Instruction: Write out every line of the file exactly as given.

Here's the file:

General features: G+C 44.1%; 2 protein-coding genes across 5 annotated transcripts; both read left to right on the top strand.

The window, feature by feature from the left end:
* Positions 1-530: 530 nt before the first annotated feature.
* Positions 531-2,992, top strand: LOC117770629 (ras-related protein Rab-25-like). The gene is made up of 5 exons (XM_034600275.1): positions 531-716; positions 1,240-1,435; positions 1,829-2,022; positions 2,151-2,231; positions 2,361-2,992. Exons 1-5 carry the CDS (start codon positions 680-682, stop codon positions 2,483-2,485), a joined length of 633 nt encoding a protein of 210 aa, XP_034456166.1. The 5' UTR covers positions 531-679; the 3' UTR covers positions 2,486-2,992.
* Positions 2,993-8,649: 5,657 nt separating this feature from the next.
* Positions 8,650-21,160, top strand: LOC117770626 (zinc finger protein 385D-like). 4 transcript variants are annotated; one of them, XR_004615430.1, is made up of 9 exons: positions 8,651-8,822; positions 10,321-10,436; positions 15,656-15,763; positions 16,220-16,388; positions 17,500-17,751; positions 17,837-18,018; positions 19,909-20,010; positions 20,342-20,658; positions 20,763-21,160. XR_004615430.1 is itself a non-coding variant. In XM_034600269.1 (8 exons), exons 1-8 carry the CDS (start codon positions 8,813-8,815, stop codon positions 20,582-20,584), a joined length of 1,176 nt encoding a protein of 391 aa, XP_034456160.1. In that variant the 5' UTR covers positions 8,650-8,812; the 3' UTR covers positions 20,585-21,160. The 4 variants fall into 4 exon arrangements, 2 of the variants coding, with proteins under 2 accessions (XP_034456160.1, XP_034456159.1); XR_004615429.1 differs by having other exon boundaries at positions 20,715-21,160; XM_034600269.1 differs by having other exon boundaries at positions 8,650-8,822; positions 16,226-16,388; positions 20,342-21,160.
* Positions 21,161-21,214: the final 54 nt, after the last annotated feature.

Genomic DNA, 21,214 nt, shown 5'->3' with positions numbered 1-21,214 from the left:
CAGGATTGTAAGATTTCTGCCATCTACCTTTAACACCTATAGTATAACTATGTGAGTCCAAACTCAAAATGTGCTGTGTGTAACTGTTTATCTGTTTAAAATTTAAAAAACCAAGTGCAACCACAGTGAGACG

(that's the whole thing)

General features: G+C 44.1%; 2 protein-coding genes across 5 annotated transcripts; both read left to right on the top strand.

The window, feature by feature from the left end:
* Positions 1-530: 530 nt before the first annotated feature.
* Positions 531-2,992, top strand: LOC117770629 (ras-related protein Rab-25-like). The gene is made up of 5 exons (XM_034600275.1): positions 531-716; positions 1,240-1,435; positions 1,829-2,022; positions 2,151-2,231; positions 2,361-2,992. Exons 1-5 carry the CDS (start codon positions 680-682, stop codon positions 2,483-2,485), a joined length of 633 nt encoding a protein of 210 aa, XP_034456166.1. The 5' UTR covers positions 531-679; the 3' UTR covers positions 2,486-2,992.
* Positions 2,993-8,649: 5,657 nt separating this feature from the next.
* Positions 8,650-21,160, top strand: LOC117770626 (zinc finger protein 385D-like). 4 transcript variants are annotated; one of them, XR_004615430.1, is made up of 9 exons: positions 8,651-8,822; positions 10,321-10,436; positions 15,656-15,763; positions 16,220-16,388; positions 17,500-17,751; positions 17,837-18,018; positions 19,909-20,010; positions 20,342-20,658; positions 20,763-21,160. XR_004615430.1 is itself a non-coding variant. In XM_034600269.1 (8 exons), exons 1-8 carry the CDS (start codon positions 8,813-8,815, stop codon positions 20,582-20,584), a joined length of 1,176 nt encoding a protein of 391 aa, XP_034456160.1. In that variant the 5' UTR covers positions 8,650-8,812; the 3' UTR covers positions 20,585-21,160. The 4 variants fall into 4 exon arrangements, 2 of the variants coding, with proteins under 2 accessions (XP_034456160.1, XP_034456159.1); XR_004615429.1 differs by having other exon boundaries at positions 20,715-21,160; XM_034600269.1 differs by having other exon boundaries at positions 8,650-8,822; positions 16,226-16,388; positions 20,342-21,160.
* Positions 21,161-21,214: the final 54 nt, after the last annotated feature.

Genomic DNA, 21,214 nt, shown 5'->3' with positions numbered 1-21,214 from the left:
CAGGATTGTAAGATTTCTGCCATCTACCTTTAACACCTATAGTATAACTATGTGAGTCCAAACTCAAAATGTGCTGTGTGTAACTGTTTATCTGTTTAAAATTTAAAAAACCAAGTGCAACCACAGTGAGACG